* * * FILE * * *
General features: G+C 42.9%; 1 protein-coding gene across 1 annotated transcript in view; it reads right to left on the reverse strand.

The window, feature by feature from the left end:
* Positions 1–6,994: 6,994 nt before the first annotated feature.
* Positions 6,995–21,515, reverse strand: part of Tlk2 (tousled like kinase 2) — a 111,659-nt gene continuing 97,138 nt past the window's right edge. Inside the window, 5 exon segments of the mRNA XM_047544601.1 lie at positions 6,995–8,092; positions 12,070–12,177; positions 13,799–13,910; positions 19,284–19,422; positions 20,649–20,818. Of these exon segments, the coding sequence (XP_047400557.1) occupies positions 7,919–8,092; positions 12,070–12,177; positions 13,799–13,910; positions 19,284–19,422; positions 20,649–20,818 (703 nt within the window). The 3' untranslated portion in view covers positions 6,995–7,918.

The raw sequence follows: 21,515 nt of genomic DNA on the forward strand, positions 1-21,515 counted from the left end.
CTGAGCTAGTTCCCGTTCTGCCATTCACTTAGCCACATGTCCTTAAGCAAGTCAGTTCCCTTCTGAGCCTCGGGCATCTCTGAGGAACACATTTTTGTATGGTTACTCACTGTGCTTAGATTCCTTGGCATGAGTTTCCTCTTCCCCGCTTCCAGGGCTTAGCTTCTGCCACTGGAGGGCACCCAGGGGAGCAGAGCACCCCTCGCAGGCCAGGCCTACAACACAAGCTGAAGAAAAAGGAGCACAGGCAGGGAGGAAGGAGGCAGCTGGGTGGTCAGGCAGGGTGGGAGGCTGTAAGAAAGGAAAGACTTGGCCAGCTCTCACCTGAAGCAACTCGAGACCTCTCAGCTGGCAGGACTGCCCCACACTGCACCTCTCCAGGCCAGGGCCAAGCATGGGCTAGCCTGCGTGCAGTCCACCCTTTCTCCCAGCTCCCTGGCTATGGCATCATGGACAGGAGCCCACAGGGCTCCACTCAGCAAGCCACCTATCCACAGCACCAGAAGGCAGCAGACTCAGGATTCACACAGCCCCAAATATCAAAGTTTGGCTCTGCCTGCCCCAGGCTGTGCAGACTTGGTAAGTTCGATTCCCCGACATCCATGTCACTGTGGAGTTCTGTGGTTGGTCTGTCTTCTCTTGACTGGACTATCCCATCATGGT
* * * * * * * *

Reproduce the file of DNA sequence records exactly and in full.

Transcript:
General features: G+C 42.9%; 1 protein-coding gene across 1 annotated transcript in view; it reads right to left on the reverse strand.

The window, feature by feature from the left end:
* Positions 1–6,994: 6,994 nt before the first annotated feature.
* Positions 6,995–21,515, reverse strand: part of Tlk2 (tousled like kinase 2) — a 111,659-nt gene continuing 97,138 nt past the window's right edge. Inside the window, 5 exon segments of the mRNA XM_047544601.1 lie at positions 6,995–8,092; positions 12,070–12,177; positions 13,799–13,910; positions 19,284–19,422; positions 20,649–20,818. Of these exon segments, the coding sequence (XP_047400557.1) occupies positions 7,919–8,092; positions 12,070–12,177; positions 13,799–13,910; positions 19,284–19,422; positions 20,649–20,818 (703 nt within the window). The 3' untranslated portion in view covers positions 6,995–7,918.

The raw sequence follows: 21,515 nt of genomic DNA on the forward strand, positions 1-21,515 counted from the left end.
CTGAGCTAGTTCCCGTTCTGCCATTCACTTAGCCACATGTCCTTAAGCAAGTCAGTTCCCTTCTGAGCCTCGGGCATCTCTGAGGAACACATTTTTGTATGGTTACTCACTGTGCTTAGATTCCTTGGCATGAGTTTCCTCTTCCCCGCTTCCAGGGCTTAGCTTCTGCCACTGGAGGGCACCCAGGGGAGCAGAGCACCCCTCGCAGGCCAGGCCTACAACACAAGCTGAAGAAAAAGGAGCACAGGCAGGGAGGAAGGAGGCAGCTGGGTGGTCAGGCAGGGTGGGAGGCTGTAAGAAAGGAAAGACTTGGCCAGCTCTCACCTGAAGCAACTCGAGACCTCTCAGCTGGCAGGACTGCCCCACACTGCACCTCTCCAGGCCAGGGCCAAGCATGGGCTAGCCTGCGTGCAGTCCACCCTTTCTCCCAGCTCCCTGGCTATGGCATCATGGACAGGAGCCCACAGGGCTCCACTCAGCAAGCCACCTATCCACAGCACCAGAAGGCAGCAGACTCAGGATTCACACAGCCCCAAATATCAAAGTTTGGCTCTGCCTGCCCCAGGCTGTGCAGACTTGGTAAGTTCGATTCCCCGACATCCATGTCACTGTGGAGTTCTGTGGTTGGTCTGTCTTCTCTTGACTGGACTATCCCATCATGGT